Salmon Run is also back from the previous Splatoon and there haven't been too many changes to this, either. However, this horde mode still holds up well, tasking players with collecting eggs from the savage Salmonids while working together to stay alive. I dug some of the occasional wrinkles, like a special Boss Salmonid showing up after the standard session was over, leading to a quick overtime period.
The important thing to note is that while many of these modes feel recycled, they don't feel stale. Again, why fix what isn't broken? If anything, the additions to the weapon lineup, clothing options, and special abilities make these game modes feel fresher than ever. It also should be noted that while it's only available during Splatfests, the Tricolor Turf War turning Turf Wars into three-way matches is a cool idea and one that will hopefully become a permanent fixture in Splatoon 3 before long.
Those who don't feel like they've mastered the multiplayer element can try out Splatoon 3's single-player mode. Titled "Return of the Mammalians," the campaign focuses on the sudden and mysterious return of the Octatian army. The story features large open world areas, which is a nice change from the linear campaigns of the previous two games. Players are tasked with cleaning up killer "fuzzy ooze" by collecting eggs from individual, bite-sized stages. Each stage will offer different weapon options from the outset, which can provide an opportunity to learn to wield something new. I certainly felt more competent with the Tri-Stringer once the campaign was finished.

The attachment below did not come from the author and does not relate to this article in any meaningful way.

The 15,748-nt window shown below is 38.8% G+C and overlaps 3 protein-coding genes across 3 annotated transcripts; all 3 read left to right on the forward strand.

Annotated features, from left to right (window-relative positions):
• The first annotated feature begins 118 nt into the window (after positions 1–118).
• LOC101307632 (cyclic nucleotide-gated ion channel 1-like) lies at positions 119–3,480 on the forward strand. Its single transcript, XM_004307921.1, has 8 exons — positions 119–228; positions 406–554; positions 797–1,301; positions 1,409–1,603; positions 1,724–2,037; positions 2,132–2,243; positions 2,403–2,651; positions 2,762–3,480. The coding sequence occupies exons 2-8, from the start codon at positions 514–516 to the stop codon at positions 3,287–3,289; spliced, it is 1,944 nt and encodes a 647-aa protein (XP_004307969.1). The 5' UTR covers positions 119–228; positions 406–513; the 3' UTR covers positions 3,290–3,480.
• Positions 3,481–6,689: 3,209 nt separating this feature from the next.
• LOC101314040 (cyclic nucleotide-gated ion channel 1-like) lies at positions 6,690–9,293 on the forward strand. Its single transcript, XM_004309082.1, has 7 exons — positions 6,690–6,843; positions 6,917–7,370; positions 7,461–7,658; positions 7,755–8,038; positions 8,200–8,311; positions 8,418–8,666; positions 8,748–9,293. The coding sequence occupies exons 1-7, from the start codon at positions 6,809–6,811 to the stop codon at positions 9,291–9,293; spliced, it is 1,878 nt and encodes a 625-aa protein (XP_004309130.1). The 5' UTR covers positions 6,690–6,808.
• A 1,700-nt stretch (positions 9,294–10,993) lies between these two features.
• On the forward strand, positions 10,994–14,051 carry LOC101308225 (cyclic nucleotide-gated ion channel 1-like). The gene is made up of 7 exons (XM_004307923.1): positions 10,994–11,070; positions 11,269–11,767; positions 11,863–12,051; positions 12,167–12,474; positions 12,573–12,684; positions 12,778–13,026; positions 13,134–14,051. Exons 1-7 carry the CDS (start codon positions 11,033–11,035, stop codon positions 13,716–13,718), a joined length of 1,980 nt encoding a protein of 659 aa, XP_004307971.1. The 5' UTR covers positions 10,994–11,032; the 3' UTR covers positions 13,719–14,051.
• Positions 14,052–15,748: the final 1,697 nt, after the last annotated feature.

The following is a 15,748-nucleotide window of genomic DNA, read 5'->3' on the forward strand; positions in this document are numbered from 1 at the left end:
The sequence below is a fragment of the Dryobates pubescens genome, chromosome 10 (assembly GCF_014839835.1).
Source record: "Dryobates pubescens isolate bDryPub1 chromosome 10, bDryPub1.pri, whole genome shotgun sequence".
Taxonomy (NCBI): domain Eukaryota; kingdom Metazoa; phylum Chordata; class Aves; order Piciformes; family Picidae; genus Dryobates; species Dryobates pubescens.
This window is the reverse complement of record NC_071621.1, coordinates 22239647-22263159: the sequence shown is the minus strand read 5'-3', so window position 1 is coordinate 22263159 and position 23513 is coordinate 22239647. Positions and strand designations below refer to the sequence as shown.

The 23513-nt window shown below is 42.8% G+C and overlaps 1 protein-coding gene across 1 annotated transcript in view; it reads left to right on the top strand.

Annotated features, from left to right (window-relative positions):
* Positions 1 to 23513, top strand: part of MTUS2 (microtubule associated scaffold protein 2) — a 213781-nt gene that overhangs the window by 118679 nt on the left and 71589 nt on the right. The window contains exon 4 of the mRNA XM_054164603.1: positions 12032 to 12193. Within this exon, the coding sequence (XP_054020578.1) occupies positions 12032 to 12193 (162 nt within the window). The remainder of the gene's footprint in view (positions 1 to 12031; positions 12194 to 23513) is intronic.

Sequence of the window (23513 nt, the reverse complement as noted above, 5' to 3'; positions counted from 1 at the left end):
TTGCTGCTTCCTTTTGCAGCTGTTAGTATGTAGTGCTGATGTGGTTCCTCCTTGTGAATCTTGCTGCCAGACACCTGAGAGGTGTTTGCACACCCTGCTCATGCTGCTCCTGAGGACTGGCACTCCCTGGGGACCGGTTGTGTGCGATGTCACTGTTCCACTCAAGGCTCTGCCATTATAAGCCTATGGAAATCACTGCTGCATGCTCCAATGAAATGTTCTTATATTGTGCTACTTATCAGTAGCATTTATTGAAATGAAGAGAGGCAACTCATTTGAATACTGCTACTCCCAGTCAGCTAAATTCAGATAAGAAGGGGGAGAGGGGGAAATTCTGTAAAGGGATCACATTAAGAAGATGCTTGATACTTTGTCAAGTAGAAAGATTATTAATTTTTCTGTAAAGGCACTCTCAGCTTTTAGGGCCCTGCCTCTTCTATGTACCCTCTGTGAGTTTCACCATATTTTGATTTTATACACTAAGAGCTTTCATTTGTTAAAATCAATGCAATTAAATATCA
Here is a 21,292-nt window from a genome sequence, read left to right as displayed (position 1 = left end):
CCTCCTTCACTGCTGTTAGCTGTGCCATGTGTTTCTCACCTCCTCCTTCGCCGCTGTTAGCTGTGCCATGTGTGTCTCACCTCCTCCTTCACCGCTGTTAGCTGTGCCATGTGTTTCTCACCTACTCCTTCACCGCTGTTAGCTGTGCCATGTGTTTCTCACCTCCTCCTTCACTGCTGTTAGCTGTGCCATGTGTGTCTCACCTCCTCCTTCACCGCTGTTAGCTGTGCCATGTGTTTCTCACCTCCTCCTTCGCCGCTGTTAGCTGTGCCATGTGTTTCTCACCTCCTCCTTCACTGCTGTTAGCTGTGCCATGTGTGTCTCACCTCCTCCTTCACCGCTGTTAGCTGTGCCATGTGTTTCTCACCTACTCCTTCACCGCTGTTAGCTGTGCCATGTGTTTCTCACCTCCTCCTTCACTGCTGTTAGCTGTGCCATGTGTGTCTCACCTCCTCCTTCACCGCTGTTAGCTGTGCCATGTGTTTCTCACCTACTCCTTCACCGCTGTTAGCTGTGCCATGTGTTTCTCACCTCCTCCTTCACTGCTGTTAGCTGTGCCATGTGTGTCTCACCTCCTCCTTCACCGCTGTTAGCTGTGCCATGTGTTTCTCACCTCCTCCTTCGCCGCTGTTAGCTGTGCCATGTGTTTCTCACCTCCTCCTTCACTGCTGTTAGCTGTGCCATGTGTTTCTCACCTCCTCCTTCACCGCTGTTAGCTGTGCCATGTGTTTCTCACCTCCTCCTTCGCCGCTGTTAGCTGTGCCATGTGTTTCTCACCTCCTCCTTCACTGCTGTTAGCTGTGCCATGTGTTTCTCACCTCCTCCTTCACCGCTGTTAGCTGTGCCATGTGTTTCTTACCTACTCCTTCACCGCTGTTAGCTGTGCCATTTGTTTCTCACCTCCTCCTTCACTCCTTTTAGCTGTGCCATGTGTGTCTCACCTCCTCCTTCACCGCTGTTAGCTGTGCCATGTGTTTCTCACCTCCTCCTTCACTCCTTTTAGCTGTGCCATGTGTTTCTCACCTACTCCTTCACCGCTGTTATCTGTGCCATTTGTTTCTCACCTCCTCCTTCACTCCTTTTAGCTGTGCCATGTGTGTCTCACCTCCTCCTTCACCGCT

The other major component of the single-player is the addition of Smallfry, a lovable sidekick that helps with the removal of the fuzzy ooze. Smallfry can help take out baddies himself or provide a helpful distraction. He's a godsend when it comes to dealing with Octosnipers and their ilk and using him can be a help in certain boss battles. The campaign ultimately doesn't feel like anything groundbreaking, but it was a fun ride for the 10-12 hours that it lasted me.